The politics of growth.We present two of our major annual feature reports on the beer business in this issue. "Beer Growth Brands beginning on page 30 is based on proprietary research published in Adams Beer Handbook 2003. It highlights in text and table the fastest growth brands in key categories. While in format it's a basic "what's hot, what's not" peek at the marketplace, you'll see clearly as you go through it the quantitative changes in the marketplace over the past five years.
The ebb and flow the alternate ebb and flood of the tide; often used figuratively.
See also: Ebb of popular brands and new products has not occurred in a vacuum and, about the numbers at least, there's little to dispute. Reading the entrails en·trails
The internal organs, especially the intestines; viscera. may be an art, but Beer Growth Brands is the bedrock for rational analysis.
Numbers, however, are nothing without context. Michael Sherer's "Beer Industry Report," which you will find on page 20, has to be one of the most definitive and revealing journalistic jour·nal·is·tic
Of, relating to, or characteristic of journalism or journalists.
journal·is pieces on the U.S. beer industry in recent years. Sherer covers the relevant context comprehensively, beginning with the global influences of war and peace, bust and boom, and growth in emerging world markets. He reports on the dislocations and opportunities generated by the implacable im·plac·a·ble
Impossible to placate or appease: implacable foes; implacable suspicion.
[Middle English, from Old French, from Latin forces of consolidation in the supplier and wholesaler tiers. He analyzes the foreseeable and the unforeseeable Un`fore`see´a`ble
a. 1. Incapable of being foreseen.
Adj. 1. unforeseeable - incapable of being anticipated; "unforeseeable consequences"
unpredictable - not capable of being foretold
: the attraction of new flavor profiles, changing demographics The attributes of people in a particular geographic area. Used for marketing purposes, population, ethnic origins, religion, spoken language, income and age range are examples of demographic data. , social policy, and trends in merchandising and advertising.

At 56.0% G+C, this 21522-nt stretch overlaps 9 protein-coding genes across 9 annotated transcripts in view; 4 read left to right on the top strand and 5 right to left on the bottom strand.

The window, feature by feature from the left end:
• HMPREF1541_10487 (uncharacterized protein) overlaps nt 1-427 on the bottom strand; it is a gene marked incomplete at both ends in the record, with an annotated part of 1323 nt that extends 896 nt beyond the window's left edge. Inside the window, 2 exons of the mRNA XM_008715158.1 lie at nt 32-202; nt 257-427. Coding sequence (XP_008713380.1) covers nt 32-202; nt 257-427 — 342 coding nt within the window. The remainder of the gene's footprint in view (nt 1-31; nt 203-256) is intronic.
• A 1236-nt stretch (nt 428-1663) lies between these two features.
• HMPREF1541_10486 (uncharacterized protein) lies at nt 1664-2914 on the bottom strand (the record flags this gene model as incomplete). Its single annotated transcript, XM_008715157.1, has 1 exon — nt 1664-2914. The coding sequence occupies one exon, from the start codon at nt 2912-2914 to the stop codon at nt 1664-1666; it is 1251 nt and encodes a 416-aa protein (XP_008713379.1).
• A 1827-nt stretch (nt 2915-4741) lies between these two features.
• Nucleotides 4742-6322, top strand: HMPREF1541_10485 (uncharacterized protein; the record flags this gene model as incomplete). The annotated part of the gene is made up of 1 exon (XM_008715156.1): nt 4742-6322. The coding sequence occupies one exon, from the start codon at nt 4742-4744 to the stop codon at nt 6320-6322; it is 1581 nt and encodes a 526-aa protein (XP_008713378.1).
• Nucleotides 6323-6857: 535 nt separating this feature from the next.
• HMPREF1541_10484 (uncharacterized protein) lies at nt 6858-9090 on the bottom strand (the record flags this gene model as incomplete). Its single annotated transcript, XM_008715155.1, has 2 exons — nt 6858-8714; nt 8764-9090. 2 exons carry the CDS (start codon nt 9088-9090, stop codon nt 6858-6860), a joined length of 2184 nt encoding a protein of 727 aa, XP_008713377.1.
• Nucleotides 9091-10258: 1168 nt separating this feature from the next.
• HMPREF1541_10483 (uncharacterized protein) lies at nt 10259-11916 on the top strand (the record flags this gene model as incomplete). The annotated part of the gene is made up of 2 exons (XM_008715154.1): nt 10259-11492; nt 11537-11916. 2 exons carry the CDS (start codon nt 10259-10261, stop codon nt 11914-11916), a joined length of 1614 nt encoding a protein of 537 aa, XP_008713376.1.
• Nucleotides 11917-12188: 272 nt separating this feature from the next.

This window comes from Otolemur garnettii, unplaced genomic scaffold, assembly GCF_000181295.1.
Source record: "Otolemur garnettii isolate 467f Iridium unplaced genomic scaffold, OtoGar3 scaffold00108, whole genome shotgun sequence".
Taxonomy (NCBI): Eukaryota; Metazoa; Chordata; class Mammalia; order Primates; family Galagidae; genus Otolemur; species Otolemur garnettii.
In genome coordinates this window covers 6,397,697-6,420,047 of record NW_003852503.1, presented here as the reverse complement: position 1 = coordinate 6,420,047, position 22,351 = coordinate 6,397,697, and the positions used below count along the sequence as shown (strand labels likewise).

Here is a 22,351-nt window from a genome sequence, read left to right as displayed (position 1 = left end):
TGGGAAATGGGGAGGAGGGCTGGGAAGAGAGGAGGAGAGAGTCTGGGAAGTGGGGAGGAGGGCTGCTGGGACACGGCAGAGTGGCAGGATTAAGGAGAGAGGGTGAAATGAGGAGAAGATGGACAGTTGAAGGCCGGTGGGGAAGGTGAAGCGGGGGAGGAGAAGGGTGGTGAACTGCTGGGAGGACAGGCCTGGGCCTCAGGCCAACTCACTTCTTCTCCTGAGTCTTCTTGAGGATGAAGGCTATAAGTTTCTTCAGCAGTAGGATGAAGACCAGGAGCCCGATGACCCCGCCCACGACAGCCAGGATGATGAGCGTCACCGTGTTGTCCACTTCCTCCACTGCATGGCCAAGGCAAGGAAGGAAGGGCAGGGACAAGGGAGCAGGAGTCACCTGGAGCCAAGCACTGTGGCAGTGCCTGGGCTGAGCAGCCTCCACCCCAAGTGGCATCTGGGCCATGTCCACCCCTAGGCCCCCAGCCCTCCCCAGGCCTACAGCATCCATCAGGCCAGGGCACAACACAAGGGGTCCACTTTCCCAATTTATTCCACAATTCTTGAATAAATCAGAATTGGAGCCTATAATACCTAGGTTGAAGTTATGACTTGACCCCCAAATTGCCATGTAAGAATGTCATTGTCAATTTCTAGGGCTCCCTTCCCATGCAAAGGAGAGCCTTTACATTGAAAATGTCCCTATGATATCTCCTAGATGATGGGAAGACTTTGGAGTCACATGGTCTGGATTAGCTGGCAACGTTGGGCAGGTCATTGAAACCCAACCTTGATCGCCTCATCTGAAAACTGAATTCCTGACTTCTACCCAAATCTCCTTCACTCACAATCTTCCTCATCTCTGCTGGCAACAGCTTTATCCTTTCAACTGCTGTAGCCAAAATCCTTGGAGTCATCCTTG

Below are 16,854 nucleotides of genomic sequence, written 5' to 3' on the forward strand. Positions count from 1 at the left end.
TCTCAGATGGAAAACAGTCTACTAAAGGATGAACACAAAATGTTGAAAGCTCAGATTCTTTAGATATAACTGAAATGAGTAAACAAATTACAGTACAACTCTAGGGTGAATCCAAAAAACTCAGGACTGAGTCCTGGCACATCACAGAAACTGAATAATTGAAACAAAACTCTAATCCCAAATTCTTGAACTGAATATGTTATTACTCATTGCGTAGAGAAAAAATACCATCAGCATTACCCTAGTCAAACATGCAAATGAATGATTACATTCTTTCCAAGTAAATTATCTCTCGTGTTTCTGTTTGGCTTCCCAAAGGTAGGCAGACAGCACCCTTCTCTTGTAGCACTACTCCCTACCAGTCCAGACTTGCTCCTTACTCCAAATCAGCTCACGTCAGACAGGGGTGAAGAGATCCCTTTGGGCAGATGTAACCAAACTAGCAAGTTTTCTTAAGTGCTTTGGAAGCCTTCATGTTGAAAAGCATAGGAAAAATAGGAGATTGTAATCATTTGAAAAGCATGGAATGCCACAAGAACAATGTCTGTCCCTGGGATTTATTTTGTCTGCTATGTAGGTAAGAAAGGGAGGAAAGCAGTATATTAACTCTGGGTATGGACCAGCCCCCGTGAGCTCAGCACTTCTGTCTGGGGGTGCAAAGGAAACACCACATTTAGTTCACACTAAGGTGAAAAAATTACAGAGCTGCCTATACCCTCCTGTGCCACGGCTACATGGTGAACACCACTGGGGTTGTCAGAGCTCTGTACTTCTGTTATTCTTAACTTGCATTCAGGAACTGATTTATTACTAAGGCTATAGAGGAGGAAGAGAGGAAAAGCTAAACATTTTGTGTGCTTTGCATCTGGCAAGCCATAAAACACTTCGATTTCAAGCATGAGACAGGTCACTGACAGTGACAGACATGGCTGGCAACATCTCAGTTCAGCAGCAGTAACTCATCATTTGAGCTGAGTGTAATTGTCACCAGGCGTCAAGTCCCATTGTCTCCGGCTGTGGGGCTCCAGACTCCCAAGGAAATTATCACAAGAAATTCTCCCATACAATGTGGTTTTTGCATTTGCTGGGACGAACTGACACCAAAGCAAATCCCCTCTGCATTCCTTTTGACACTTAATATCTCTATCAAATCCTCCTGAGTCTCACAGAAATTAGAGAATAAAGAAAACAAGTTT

We hope that in putting these two special articles in front of you at the same time we have created a unique opportunity for you to understand how beer is sold in this country. And, we also hope, some nuggets Nuggets can refer to several branches of interest:
You should, at the very least, get an enlightening en·light·en
tr.v. en·light·ened, en·light·en·ing, en·light·ens
1. To give spiritual or intellectual insight to: , if not entertaining look at the economic politics of a growing industry. As Beverage Dynamics Editor-in-Chief Richard Brandes comments in "Beer Growth Brands," brand equity remains tire cornerstone of the beer industry. That's as true for you, the retailer, as it is for the suppliers that Sherer quotes. In the end, no business strategy trumps trump 1
a. A suit in card games that outranks all other suits for the duration of a hand. Often used in the plural.
b. A card of such a suit.
c. A trump card.
2. consumer needs and wants. That's because, in the end, consumers don't buy beer, they buy brands.
So, you will have to decide for yourself if the key to selling more beer--or less beer more profitably--or even less beer and more of something else, lies in a local market strategy, a category management program, better packaging, or more or less dependence on your wholesalers. If you never had an out-of stock, would you sell more beer? Only you can answer.
That's not to say your suppliers are indifferent to your needs. Exactly the opposite, as our two stories relate in detail. For every perceived challenge you face, they are hard at work developing an appropriate program or, in some instances, a new product. The politics of growth are instructional, amusing and a benefit to all.